Sir Keir Starmer edges Boris Johnson on loan charge 'mis-selling' scandal
Boris Johnson has possibly one last chance to intervene on the loan charge, before Sir Keir Starmer has his shadow Treasury ministers scrutinise the legislation with help from its critics.
In a new and suddenly politically-charged race between the PM and the opposition leader, the HMRC policy is being outlined to both of them as mass mis-selling, akin to the Post Office scandal, which their consciences are being urged to resolve.
The Labour leader himself has already characterised the 2019 charge as mis-selling, saying in a new letter to one of his constituents that “people face substantial payments for schemes they were often inadvertently forced into by employers, or poorly advised by accountants.”
'Mis-sold not misguided, prime minister'
Meanwhile Mr Johnson, who at a PMQs last month said HMRC customers were “misguided,” has been thanked by the SNP’s John McNally for speaking up about the issue, but also corrected:
“Rather than people being misguided, they were actually mis-sold the arrangements,” Mr McNally tells the PM in a letter being widely endorsed on social media for giving Number 10 a “perfect summary” of the unfairness of the loan charge.
The MP for Falkirk continues: “People were not given any sense of risk of using the schemes which were recommended, in some cases by chartered accountants and registered tax advisers, as entirely legal and in some cases less risky than using a limited company.”
As a result, “the approach taken by HMRC and the UK government should be very different” than the approach currently being taken by HMRC with the loan charge, Mr Johnson is told.
“People facing the loan charge are victims of mis-selling,” the Loan Charge Action Group confirmed on Friday, also in a letter, but this time to Sir Keir offering its support in helping his shadow Treasury ministers scrutinise the rule.
LCAG explained: “People were told, in writing, by professional advisers and by the promoters of these arrangements, that these schemes were tax law-compliant and QC-approved.
“Some people even asked HMRC about them and HMRC did not tell them not to use them at the time, despite their claims that they ‘were always clear’ that they did not work.”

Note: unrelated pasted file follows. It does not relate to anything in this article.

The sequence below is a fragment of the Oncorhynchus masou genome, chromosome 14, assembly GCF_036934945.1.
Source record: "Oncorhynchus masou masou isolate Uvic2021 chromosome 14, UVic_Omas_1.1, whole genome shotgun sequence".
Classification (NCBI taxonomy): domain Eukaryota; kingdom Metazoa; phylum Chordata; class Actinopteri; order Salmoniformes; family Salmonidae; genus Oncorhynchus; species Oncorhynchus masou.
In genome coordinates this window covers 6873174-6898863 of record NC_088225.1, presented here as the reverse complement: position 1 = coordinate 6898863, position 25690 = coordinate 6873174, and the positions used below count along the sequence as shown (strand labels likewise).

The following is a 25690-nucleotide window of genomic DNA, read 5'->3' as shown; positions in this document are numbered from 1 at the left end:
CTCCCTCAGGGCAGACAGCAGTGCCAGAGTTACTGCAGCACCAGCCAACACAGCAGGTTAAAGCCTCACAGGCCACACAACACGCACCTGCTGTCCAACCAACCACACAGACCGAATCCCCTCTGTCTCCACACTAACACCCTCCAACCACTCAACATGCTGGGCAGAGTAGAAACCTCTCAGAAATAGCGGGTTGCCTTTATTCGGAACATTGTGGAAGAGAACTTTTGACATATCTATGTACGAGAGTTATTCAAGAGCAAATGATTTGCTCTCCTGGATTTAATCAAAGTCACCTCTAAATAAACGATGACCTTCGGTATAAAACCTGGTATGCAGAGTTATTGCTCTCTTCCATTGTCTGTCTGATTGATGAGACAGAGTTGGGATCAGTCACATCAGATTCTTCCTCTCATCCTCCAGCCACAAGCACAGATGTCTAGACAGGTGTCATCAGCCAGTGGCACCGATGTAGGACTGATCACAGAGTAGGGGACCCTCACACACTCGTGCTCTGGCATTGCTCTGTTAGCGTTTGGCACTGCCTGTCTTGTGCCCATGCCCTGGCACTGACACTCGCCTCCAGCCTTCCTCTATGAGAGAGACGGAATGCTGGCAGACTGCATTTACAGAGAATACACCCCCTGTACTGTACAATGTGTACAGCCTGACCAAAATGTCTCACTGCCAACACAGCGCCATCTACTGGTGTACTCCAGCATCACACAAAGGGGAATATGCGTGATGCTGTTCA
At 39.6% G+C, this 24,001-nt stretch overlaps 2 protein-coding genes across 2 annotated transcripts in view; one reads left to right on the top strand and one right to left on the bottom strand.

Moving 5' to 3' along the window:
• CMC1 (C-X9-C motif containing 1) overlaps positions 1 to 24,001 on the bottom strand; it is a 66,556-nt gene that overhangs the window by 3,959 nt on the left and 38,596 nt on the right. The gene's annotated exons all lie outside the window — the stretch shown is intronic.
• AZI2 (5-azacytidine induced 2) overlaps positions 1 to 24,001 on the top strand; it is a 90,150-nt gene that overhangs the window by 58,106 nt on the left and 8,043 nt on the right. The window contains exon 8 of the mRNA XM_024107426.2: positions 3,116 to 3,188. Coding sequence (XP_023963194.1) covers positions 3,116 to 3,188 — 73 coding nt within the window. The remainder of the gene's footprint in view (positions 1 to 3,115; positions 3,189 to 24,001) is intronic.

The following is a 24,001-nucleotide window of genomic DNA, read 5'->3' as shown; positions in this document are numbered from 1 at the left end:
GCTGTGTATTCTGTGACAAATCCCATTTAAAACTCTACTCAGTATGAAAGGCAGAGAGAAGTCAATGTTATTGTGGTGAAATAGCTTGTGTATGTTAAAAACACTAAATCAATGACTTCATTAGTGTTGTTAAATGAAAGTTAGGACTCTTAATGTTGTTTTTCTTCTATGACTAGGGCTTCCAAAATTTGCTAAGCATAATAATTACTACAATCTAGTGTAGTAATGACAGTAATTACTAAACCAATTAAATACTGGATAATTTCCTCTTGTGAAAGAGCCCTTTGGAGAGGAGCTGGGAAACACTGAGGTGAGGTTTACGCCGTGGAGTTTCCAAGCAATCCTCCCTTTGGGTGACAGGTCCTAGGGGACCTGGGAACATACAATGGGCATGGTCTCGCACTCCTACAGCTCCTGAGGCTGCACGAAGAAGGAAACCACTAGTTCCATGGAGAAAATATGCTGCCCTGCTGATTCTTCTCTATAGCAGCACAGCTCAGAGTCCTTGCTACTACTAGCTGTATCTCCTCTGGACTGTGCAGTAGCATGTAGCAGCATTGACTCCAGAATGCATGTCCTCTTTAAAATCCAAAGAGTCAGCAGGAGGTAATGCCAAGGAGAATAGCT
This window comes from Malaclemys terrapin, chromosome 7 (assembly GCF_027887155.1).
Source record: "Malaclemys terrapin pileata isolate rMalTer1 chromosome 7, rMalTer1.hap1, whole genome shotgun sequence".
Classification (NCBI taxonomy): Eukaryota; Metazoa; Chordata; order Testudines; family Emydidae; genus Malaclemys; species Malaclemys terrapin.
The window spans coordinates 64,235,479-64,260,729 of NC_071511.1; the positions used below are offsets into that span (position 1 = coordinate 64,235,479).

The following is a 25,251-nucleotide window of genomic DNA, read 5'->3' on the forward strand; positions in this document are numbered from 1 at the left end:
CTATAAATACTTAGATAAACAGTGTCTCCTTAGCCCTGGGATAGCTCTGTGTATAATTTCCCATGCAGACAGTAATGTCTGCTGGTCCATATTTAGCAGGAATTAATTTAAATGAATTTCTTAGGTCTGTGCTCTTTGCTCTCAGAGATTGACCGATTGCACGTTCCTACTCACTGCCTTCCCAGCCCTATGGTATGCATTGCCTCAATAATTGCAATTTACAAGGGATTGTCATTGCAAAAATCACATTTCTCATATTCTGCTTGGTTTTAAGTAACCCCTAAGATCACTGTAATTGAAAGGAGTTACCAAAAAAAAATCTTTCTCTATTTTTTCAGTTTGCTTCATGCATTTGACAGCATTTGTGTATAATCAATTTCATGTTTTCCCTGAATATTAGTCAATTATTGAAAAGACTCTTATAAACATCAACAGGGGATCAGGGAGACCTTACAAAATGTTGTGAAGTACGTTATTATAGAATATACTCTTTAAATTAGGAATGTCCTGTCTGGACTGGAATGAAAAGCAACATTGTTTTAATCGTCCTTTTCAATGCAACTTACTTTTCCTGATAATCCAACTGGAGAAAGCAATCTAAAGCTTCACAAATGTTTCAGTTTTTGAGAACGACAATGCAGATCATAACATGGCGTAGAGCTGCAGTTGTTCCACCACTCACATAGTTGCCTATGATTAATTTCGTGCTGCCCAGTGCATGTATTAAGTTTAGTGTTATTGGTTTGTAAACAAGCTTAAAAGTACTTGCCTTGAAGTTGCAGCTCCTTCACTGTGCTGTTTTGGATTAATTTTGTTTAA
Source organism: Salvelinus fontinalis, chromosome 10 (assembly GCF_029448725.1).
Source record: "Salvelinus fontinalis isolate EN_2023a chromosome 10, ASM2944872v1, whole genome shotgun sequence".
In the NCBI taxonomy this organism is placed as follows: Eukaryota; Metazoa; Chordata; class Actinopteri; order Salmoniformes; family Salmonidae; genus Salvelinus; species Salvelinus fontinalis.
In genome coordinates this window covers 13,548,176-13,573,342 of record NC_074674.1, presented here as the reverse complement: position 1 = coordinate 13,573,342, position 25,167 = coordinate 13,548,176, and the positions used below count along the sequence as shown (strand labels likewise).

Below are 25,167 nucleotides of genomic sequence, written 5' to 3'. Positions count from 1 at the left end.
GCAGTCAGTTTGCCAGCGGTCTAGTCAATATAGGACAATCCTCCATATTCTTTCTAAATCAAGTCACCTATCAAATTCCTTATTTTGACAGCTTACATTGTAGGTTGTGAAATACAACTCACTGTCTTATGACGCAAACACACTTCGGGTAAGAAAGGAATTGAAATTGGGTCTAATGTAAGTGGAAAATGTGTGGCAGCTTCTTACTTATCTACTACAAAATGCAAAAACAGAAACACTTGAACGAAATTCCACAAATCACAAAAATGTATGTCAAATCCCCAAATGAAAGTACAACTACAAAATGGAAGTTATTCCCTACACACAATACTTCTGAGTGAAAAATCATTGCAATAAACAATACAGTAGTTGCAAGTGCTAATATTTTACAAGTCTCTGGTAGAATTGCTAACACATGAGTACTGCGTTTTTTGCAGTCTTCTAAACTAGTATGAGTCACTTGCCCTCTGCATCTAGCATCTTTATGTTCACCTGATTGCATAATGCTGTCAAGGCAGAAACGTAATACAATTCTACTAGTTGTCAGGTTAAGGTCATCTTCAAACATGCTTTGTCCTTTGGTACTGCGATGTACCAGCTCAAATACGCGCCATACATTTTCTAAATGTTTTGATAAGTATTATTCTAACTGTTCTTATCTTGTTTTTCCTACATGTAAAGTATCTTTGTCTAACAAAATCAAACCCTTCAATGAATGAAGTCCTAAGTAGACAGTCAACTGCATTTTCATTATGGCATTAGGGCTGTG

“Someone needs to help,” a Twitter use chimed in, trying to goad either Mr Johnson or Sir Keir into intervening.
“This whole scenario [of the loan charge] is leading to anxiety at one end of the scale, escalating to suicide for many [at the other]. A complete travesty that someone needs to stop.”
All but committing to action, Sir Keir said in his letter (written to tax barrister Keith Gordon) that he believes “HMRC has urgent questions to answer”.
'Scrutiny to prevent anything like this happening again'
The Labour leader also told the QC: “The impact in far too many cases has been extremely serious, in some cases leading to distressing financial and personal harm.”
“I've instructed my shadow Treasury ministers to scrutinise this legislation closely and improve it, with the help of loan charge campaigners, to prevent anything like this happening again.”
While thankful for him making the instruction, LCAG’s Steve Packham regrets that the government’s “weak and vague proposals” will not achieve Sir Keir’s aim of avoiding a loan charge re-run.
'Compensation for victims'
Offering to work with Labour, and in a clue as to what it might ask the party’s leader to table in the House of Commons, the group said: “We believe that the best and only realistic way of doing this is to make agencies and/or scheme operators liable for any tax deemed to have been avoided.”
Mr McNally, for the SNP, makes a similar point in his letter to the PM. “Why [is it] that those who were advised to use these schemes [are the ones] that are being pursued… rather,” he says, “than those who profited from advising people to use these arrangements?”
On Twitter, a loan charge contractor reflected, somewhat optimistically: “Thank you so much John [McNally] for raising the unfairness of the retrospective loan charge with Boris [Johnson] at PMQs and in your follow-up letter. Victims of the Post Office scandal are being compensated, so will HMRC pay compensation for their loan charge debacle?”
'Getting away with it'
But others online say it’s not just a two-horse race or, if it’s going to be, that Mr Johnson and Sir Keir aren’t the only ones who should be blamed if the loan charge isn’t quashed.
Referring to Sir Graham Brady joining an open letter of MP protest against the loan charge, a social media user said: “It’s not just Boris Johnson, or even [chancellor] Rishi Sunak’s fault…it’s also the 1922 Committee’s failure for allowing them to get away with it.”